Spinivalva males show several abdominal and genital features that in conjunction differentiate this taxon from all known gracillariid genera: 1) saccular extension of valva abruptly narrowing distally, forming a single, medially bent process bearing a stout sensillum at the apex; 2) aedeagus tubular, slender, straight and long, ending as a sharply pointed spine; 3) saccus with anterior process long and tubular; 4) two pairs of coremata, each with two unit types that are formed by an external hair pencil and a tubular, membranous, corrugated pouch. In the female genitalia, the circular ostium bursae is located near the anterior margin of sternum VII, having a membranous corpus bursae associated with an accessory bursa, with no signum. The larvae construct mines on the adaxial surface of passion-vine leaves; initially the mines are serpentine in shape but later in ontogeny become a blotch type. Unlike all known stages of other leaf-miner gracillariids, Spinivalva gaucha has no larval sap-feeding instars; all instars of its larvae have a conspicuous spinneret and mandibles of the chewing type, and feed on the palisade parenchyma after hatching. Pupation occurs outside the mine; the larva excretes numerous bubbles that are aligned on the lateral margins of the cocoon surface prior to pupation.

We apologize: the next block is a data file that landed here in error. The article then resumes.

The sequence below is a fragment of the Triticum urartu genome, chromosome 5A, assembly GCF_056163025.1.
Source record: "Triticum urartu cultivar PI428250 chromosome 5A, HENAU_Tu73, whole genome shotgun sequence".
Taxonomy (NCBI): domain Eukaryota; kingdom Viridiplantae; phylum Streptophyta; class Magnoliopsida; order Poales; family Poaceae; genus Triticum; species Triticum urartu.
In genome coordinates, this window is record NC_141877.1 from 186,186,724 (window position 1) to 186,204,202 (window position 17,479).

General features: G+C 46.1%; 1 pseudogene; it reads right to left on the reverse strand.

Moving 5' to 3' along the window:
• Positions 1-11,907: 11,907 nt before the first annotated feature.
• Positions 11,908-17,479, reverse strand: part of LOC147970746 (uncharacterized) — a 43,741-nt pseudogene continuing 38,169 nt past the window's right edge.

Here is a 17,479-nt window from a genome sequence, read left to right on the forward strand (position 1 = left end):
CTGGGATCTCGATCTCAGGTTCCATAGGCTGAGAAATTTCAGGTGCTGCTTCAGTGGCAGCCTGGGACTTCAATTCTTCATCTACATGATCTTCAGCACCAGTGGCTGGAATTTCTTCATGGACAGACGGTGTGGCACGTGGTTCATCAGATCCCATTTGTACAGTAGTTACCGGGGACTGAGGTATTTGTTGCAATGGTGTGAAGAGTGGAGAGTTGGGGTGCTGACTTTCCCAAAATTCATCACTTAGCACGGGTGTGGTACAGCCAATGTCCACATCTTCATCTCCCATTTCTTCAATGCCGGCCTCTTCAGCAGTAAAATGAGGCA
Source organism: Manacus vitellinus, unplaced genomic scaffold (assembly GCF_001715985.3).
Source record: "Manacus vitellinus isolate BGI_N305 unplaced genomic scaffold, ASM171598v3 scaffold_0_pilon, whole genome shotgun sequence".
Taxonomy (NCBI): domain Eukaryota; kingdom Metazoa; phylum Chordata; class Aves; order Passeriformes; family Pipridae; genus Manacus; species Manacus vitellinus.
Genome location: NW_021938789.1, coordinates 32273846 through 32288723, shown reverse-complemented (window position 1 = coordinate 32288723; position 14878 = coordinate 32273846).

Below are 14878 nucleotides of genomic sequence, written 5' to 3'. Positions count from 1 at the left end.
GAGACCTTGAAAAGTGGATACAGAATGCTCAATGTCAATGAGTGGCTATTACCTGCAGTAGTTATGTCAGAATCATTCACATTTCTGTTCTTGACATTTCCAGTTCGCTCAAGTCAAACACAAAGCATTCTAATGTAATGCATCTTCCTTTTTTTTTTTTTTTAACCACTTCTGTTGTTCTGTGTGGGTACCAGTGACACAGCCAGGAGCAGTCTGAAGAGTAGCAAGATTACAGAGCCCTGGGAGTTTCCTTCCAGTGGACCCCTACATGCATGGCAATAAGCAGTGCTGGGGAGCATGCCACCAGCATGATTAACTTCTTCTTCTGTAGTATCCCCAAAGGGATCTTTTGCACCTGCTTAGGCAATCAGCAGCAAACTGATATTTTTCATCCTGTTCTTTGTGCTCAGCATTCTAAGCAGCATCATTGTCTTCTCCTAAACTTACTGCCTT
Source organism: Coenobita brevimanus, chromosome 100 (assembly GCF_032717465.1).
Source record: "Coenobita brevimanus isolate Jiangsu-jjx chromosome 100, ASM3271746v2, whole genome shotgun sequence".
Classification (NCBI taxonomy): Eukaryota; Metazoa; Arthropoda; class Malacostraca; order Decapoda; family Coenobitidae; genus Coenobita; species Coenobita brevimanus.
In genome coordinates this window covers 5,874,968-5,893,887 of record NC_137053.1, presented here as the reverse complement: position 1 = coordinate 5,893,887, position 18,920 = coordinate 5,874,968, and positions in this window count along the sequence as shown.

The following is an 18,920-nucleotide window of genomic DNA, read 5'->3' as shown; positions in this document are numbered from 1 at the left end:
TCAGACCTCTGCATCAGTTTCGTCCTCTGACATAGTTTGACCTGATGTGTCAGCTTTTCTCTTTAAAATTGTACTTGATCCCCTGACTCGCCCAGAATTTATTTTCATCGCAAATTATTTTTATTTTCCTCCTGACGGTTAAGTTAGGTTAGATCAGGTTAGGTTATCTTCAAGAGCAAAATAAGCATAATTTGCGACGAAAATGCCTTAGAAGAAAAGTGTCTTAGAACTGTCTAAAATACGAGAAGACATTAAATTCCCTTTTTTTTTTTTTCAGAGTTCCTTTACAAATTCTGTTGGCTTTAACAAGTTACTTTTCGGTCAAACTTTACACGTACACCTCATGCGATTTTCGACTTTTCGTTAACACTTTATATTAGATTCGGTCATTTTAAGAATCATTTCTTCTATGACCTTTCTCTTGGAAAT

Adult (Figs 14). Male and female similar in size and color. Small moth, forewing length 2.78–3.61 mm (n = 5). Head (Fig. 2A): Vestiture moderately smooth, with a large, light-gray dorsal scale tuft that curves forward to the frons; scales slender, with apices slightly rounded. Eye relatively large, rounded, with dorsal margin slightly concave; vertical diameter ~ double minimum interocular distance across frons (n = 6). Antenna filiform, long, exceeding length of forewing; scape slightly elongate, ~ 2.4× length of pedicel; flagellomeres completely encircled by single, dense row of slender scales. Labrum trilobed, pilifers well developed, triangular. Mandible absent. Haustellum naked, elongate, ~ 2.0× length of labial palpus. Maxillary palpus short, smoothly scaled, 4-segmented; ratios of segments from base: ~1.0 : 2.2 : 3.6 : 3.5. Labial palpus smoothly scaled, moderately long, bent anteriorly and upward; ratio of segments from base: ~1.0 : 4.6 : 0.3. Thorax:Forewing (Fig. 2B) lanceolate, with 12 veins, all arising separately from the cell and reaching the margin; L/W index ~ 7.3; retinaculum consisting of few subcostal, narrow, flat, longer, loosely coiled scales (Fig. 2C); discal cell ~ 0.8× length of forewing (n = 4) ending near distal fifth of wing margin; R5-branched; R1 ending near proximal third of wing margin; M3-branched, CuA not branched, and faded basally; CuP weak proximally and not stalked, with 1A+2A that is well developed, extending past midlength of posterior margin. Hindwing (Fig. 2B) extremely lanceolate, L/W index ~ 9.6, ~ 1/8 forewing in length; male frenulum (Fig. 2D) a single stout bristle; female with frenulum divided at base, then fused for nearly its entire length and appearing as a single stout bristle; pseudofrenulum consisting of ~8 modified scales arising in two to three irregular rows near Sc+R1 ending at circa 1/5 anterior margin; Rs faded proximally, ending at circa 1/3 anterior margin; M and CuA unbranched, both faded proximally and weak distally, ending at circa 1/3 and 2/3 of posterior margin. Legs with tibial spur pattern 0-2-4; epiphysis present. Tibial length ratios (anterior / middle / posterior legs) ~ 0.55/0.85/1.0. Abdomen: Male with segments VII-VIII complex and reduced, except for enlarged tergum VIII; segment VII reduced to narrow, almost completely sclerotized ring; tergum VIII elongate, hoodlike, partly covering tegumen; sternum VII bearing two pairs of coremata, arising from distal apex of rodlike sclerites that protrude from intersegmentary membrane VII-VIII; each coremata (Fig. 3D) bearing two types of units – an external hair pencil ( ~ valva in length) and a tubular, membranous, corrugated pouch; pouches of anterior pair ~ ½ hair pencil in length; those of caudal pair double in size (near to hair pencil in length). Female postabdominal segments unmodified.